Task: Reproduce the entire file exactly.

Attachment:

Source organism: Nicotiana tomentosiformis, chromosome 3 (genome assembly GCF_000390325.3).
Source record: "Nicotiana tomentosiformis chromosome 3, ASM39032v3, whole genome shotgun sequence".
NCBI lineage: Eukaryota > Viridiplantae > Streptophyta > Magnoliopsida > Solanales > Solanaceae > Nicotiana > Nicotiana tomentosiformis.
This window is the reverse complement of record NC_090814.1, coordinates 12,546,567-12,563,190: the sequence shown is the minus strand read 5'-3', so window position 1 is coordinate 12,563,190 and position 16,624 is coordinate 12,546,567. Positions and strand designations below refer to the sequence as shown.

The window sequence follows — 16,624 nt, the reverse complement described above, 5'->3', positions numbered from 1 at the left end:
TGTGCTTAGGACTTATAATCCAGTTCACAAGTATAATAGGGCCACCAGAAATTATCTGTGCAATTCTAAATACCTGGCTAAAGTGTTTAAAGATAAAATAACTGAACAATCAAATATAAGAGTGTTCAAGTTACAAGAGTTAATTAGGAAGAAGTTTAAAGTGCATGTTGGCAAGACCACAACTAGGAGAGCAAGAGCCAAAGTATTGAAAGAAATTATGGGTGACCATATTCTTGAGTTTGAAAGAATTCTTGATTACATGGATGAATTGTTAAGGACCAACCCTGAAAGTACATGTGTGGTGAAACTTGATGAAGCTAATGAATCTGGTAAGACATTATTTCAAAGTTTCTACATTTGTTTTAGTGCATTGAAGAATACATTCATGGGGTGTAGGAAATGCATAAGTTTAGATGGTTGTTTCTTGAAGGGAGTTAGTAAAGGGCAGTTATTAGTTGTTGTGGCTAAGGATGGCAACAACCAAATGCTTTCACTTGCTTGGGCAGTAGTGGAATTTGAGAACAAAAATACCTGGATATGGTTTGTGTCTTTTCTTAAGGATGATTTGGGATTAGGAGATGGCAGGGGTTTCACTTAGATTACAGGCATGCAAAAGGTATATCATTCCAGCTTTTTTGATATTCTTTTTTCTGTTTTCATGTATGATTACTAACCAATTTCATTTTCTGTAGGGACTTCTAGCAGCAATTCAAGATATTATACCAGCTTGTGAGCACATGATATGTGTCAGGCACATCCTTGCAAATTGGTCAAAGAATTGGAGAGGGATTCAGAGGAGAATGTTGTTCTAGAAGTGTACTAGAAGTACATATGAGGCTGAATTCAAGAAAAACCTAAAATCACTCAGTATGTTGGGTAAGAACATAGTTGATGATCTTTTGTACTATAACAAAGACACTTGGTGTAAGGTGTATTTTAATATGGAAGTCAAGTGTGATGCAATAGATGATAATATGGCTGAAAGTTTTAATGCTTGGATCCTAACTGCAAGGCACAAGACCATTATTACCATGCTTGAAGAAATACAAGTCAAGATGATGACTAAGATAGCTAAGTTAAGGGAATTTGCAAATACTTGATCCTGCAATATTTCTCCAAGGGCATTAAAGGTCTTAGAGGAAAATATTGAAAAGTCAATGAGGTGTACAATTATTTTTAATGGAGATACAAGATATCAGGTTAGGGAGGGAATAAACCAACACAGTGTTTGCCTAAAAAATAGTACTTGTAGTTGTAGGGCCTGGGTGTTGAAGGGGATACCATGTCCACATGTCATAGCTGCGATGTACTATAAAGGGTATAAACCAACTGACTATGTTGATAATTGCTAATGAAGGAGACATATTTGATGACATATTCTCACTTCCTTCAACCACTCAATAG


Source organism: Nicotiana tomentosiformis, chromosome 3 (genome assembly GCF_000390325.3).
Source record: "Nicotiana tomentosiformis chromosome 3, ASM39032v3, whole genome shotgun sequence".
NCBI lineage: Eukaryota > Viridiplantae > Streptophyta > Magnoliopsida > Solanales > Solanaceae > Nicotiana > Nicotiana tomentosiformis.
This window is the reverse complement of record NC_090814.1, coordinates 12,546,567-12,563,190: the sequence shown is the minus strand read 5'-3', so window position 1 is coordinate 12,563,190 and position 16,624 is coordinate 12,546,567. Positions and strand designations below refer to the sequence as shown.

The window sequence follows — 16,624 nt, the reverse complement described above, 5'->3', positions numbered from 1 at the left end:
TGTGCTTAGGACTTATAATCCAGTTCACAAGTATAATAGGGCCACCAGAAATTATCTGTGCAATTCTAAATACCTGGCTAAAGTGTTTAAAGATAAAATAACTGAACAATCAAATATAAGAGTGTTCAAGTTACAAGAGTTAATTAGGAAGAAGTTTAAAGTGCATGTTGGCAAGACCACAACTAGGAGAGCAAGAGCCAAAGTATTGAAAGAAATTATGGGTGACCATATTCTTGAGTTTGAAAGAATTCTTGATTACATGGATGAATTGTTAAGGACCAACCCTGAAAGTACATGTGTGGTGAAACTTGATGAAGCTAATGAATCTGGTAAGACATTATTTCAAAGTTTCTACATTTGTTTTAGTGCATTGAAGAATACATTCATGGGGTGTAGGAAATGCATAAGTTTAGATGGTTGTTTCTTGAAGGGAGTTAGTAAAGGGCAGTTATTAGTTGTTGTGGCTAAGGATGGCAACAACCAAATGCTTTCACTTGCTTGGGCAGTAGTGGAATTTGAGAACAAAAATACCTGGATATGGTTTGTGTCTTTTCTTAAGGATGATTTGGGATTAGGAGATGGCAGGGGTTTCACTTAGATTACAGGCATGCAAAAGGTATATCATTCCAGCTTTTTTGATATTCTTTTTTCTGTTTTCATGTATGATTACTAACCAATTTCATTTTCTGTAGGGACTTCTAGCAGCAATTCAAGATATTATACCAGCTTGTGAGCACATGATATGTGTCAGGCACATCCTTGCAAATTGGTCAAAGAATTGGAGAGGGATTCAGAGGAGAATGTTGTTCTAGAAGTGTACTAGAAGTACATATGAGGCTGAATTCAAGAAAAACCTAAAATCACTCAGTATGTTGGGTAAGAACATAGTTGATGATCTTTTGTACTATAACAAAGACACTTGGTGTAAGGTGTATTTTAATATGGAAGTCAAGTGTGATGCAATAGATGATAATATGGCTGAAAGTTTTAATGCTTGGATCCTAACTGCAAGGCACAAGACCATTATTACCATGCTTGAAGAAATACAAGTCAAGATGATGACTAAGATAGCTAAGTTAAGGGAATTTGCAAATACTTGATCCTGCAATATTTCTCCAAGGGCATTAAAGGTCTTAGAGGAAAATATTGAAAAGTCAATGAGGTGTACAATTATTTTTAATGGAGATACAAGATATCAGGTTAGGGAGGGAATAAACCAACACAGTGTTTGCCTAAAAAATAGTACTTGTAGTTGTAGGGCCTGGGTGTTGAAGGGGATACCATGTCCACATGTCATAGCTGCGATGTACTATAAAGGGTATAAACCAACTGACTATGTTGATAATTGCTAATGAAGGAGACATATTTGATGACATATTCTCACTTCCTTCAACCACTCAATAG